Remember that name.
Let me tell you a bit about him. He was this 59 year old guy who lived a lone in the home he grew up in. His parents passed away. As a batchelor in his home, it grew into a state of messiness that is common for college kids and me on busy weeks. He'd had a series of health problems, he was overweight, he'd had a couple of hip surgeries and he walked with crutches. Barry, though, wasn't one to sit alone at home. His life was as exactly full as he wanted it to be. He took a cab every day to his workplace and every Sunday, like clockwork, he took a bus to his favourite pub. He was known in his neighbourhood and respected as a man with an intellectual disability who was making it on his own.
Then on November 29 of last year, a few weeks ago, he suffered chest pains. Wanting to live and knowing what to do, he called emergency services. The operator stayed on the phone with him as he waited for the ambulance to arrive. He collapsed and the operater listened to every sound hoping to hear his door open and help arrive. Well, she did hear everything, and what she heard astonished her.
The two ambulance attendants saw this big, fat, disabled guy, living in a messy home. They stood talking about him and decided that he wasn't worth saving. So they stood there and let him die, deciding to tell everyone that he was dead when they arrived. One more cripple out of the way, one more unnecessary life done away with. One more of us gone.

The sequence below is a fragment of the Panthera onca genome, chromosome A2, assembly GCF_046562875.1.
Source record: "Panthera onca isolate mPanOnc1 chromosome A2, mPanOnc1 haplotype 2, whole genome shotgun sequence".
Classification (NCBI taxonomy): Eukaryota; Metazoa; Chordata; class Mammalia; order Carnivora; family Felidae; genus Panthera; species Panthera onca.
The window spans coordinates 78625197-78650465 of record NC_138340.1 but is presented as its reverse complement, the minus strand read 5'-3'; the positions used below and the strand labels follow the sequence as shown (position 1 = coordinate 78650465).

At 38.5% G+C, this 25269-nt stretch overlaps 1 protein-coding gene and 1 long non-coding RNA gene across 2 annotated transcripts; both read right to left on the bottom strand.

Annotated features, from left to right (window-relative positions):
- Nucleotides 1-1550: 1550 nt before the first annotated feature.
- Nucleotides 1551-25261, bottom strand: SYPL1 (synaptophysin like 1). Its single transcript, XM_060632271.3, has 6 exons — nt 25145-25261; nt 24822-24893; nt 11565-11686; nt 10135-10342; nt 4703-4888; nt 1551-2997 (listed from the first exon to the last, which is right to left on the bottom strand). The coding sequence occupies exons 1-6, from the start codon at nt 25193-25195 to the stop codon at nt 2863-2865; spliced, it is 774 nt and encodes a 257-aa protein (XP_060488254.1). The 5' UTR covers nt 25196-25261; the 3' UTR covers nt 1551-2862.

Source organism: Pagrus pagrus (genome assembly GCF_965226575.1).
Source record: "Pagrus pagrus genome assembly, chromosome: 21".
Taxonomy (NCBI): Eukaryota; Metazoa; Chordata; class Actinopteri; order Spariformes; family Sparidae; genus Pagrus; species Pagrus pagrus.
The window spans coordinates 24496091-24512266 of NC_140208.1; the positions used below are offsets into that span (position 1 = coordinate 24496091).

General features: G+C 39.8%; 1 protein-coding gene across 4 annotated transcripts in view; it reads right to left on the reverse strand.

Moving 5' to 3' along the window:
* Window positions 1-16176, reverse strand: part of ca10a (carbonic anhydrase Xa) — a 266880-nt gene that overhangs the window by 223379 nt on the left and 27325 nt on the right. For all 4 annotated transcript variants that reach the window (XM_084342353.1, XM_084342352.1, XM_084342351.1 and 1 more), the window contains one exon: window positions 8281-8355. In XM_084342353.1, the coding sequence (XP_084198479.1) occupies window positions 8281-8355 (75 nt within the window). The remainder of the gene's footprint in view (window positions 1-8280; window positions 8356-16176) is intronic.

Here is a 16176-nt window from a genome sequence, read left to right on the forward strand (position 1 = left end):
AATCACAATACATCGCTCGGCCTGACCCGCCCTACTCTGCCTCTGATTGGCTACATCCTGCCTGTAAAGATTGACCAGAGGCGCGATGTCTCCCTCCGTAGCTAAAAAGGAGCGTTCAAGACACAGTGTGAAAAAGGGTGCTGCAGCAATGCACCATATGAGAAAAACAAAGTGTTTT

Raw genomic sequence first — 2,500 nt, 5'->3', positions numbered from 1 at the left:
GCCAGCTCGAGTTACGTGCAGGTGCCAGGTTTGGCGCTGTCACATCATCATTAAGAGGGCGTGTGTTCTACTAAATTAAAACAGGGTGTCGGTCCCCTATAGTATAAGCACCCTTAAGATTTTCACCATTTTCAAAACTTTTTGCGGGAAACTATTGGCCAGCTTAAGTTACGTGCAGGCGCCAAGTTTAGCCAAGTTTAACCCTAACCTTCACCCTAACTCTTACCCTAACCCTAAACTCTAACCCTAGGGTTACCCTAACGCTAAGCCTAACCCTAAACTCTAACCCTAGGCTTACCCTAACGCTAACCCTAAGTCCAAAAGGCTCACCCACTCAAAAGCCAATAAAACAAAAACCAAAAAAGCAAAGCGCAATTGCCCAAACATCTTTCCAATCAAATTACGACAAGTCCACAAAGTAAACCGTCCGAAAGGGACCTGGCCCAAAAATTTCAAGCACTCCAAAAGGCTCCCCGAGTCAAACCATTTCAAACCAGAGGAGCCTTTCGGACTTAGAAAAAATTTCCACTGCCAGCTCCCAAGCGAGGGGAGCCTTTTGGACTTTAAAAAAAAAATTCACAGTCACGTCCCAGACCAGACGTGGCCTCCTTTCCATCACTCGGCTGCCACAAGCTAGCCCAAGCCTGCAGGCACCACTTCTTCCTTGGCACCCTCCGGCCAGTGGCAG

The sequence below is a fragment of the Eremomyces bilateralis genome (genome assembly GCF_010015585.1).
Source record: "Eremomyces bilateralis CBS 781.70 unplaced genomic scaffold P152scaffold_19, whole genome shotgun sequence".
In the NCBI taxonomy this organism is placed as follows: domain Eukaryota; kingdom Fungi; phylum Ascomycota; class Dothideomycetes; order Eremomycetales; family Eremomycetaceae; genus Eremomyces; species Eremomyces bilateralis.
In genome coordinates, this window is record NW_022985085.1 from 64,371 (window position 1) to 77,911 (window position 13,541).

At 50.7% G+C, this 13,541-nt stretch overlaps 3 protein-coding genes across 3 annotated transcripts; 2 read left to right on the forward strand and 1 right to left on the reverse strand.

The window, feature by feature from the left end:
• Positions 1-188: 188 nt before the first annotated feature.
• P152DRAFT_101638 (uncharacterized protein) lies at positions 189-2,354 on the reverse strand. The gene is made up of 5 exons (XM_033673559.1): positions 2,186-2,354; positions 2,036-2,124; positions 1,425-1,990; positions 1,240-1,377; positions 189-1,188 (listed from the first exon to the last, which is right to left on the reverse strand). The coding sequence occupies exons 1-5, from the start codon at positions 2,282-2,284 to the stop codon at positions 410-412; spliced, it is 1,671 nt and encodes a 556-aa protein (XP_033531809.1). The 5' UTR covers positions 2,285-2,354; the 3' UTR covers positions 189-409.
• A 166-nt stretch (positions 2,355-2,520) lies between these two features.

The operator immediately handed in the tape. Charges and investigations ... blah, blah, blah ...
A note of fear creeps into my life. What would ambulance attendants see if they came for me. A fat, disabled guy, in an apartment full of wheelchairs, long reachers, and grab bars. What value would my life seem if it was just my body they saw - not my connections, not my routines, not my hopes and dreams.
Sometimes there seems to me to be an immense gulf between we with disabilities and thee without - sometimes disphobia seems to be such a dark and evil prejudice.
Today, I mourn Barry Baker.
I tell his story here.
I will tell 5 other people his story.
Barry will live today, here in Toronto.
I hope you will join me and bring Barry's story to others, begin a conversation of the dangers of disphobia and the need for us to be alert to the fact that those who are supposed to save us, may indeed kill us, that those who are supposed to care for us, may indeed hate us, that those who we are supposed to trust - can't be.
A Victim of Bigotry